On World Humanitarian Day, I think of people like Chris and his parents. I think of the young Pakistani women near Mansehra, cradling her terrified child after losing everything to the South Asian earthquake. I think of the farmers in the Irrawaddy Delta in Myanmar, their land inundated by salt water brought by an unforgiving Cyclone Nargis. And I think of the teenage girl I met in Kano State in Northern Nigeria, her limbs rendered lifeless because she didn't receive a polio vaccination.
We are often prevented from reaching beneficiaries by washed out roads, bad weather, road blocks, lack of air transport or heavy lift capacity, or violence started by state or non-state actors. It's important for us to be seen as neutral actors and to convince those in positions of power that we are there for one simple reason: to save lives. All kinds of live-saving materials pass through the cargo holds of airplanes we've managed to borrow, through the trucks we've leased and - ultimately through our hands and the hands of our partners: insecticide-treated bed nets, blankets, tents, water purification tablets, water pumps, high energy biscuits, syringes and medicines - you name it.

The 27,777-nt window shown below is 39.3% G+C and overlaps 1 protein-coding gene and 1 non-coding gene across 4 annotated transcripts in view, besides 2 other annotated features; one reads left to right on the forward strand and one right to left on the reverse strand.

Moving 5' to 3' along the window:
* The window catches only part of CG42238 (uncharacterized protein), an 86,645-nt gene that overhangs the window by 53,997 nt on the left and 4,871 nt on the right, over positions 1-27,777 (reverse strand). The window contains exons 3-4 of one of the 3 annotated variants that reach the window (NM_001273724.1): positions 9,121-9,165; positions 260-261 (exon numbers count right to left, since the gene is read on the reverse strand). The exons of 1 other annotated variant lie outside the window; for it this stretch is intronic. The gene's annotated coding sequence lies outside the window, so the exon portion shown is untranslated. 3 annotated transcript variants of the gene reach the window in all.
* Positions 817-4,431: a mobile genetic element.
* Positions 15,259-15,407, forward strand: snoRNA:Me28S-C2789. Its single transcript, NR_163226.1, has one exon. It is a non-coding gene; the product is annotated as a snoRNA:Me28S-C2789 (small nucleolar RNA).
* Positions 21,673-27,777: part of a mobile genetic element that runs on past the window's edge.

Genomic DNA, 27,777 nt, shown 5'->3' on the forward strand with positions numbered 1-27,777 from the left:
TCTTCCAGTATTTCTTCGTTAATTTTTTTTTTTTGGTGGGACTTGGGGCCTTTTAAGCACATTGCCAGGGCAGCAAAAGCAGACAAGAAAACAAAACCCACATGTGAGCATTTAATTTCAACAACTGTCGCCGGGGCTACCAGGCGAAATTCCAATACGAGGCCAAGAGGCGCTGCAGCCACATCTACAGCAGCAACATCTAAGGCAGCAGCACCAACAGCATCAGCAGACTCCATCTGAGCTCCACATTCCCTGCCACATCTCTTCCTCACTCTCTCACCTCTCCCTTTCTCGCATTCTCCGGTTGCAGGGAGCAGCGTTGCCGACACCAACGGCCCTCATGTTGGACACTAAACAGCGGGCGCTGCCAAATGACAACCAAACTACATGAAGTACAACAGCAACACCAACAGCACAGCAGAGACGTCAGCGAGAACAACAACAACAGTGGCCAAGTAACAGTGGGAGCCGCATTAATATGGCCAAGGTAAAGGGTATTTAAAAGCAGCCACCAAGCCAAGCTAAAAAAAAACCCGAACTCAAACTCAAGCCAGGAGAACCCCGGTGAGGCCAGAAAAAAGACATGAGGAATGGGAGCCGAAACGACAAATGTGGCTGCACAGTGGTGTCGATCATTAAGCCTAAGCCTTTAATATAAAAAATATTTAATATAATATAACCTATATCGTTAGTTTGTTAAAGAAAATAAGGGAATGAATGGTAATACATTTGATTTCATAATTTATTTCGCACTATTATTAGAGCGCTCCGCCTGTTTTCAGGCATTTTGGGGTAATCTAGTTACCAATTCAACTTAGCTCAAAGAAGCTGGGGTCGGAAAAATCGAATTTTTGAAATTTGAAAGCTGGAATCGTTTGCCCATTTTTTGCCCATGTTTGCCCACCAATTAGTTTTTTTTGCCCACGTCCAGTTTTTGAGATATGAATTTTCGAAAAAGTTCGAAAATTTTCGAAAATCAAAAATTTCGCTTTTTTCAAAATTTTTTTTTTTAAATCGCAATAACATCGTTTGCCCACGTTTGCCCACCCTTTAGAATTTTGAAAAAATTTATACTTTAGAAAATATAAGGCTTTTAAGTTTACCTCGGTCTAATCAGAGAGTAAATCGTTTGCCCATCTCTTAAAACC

All-in-all, this career has exceeded my expectations by far. I count myself as extremely lucky and feel I have one of the best jobs in the world. On top of that I get to help people in need, help find solutions to their pressing problems. I am learning new things all the time, see the word and get to work with an awesome and diverse group of professionals!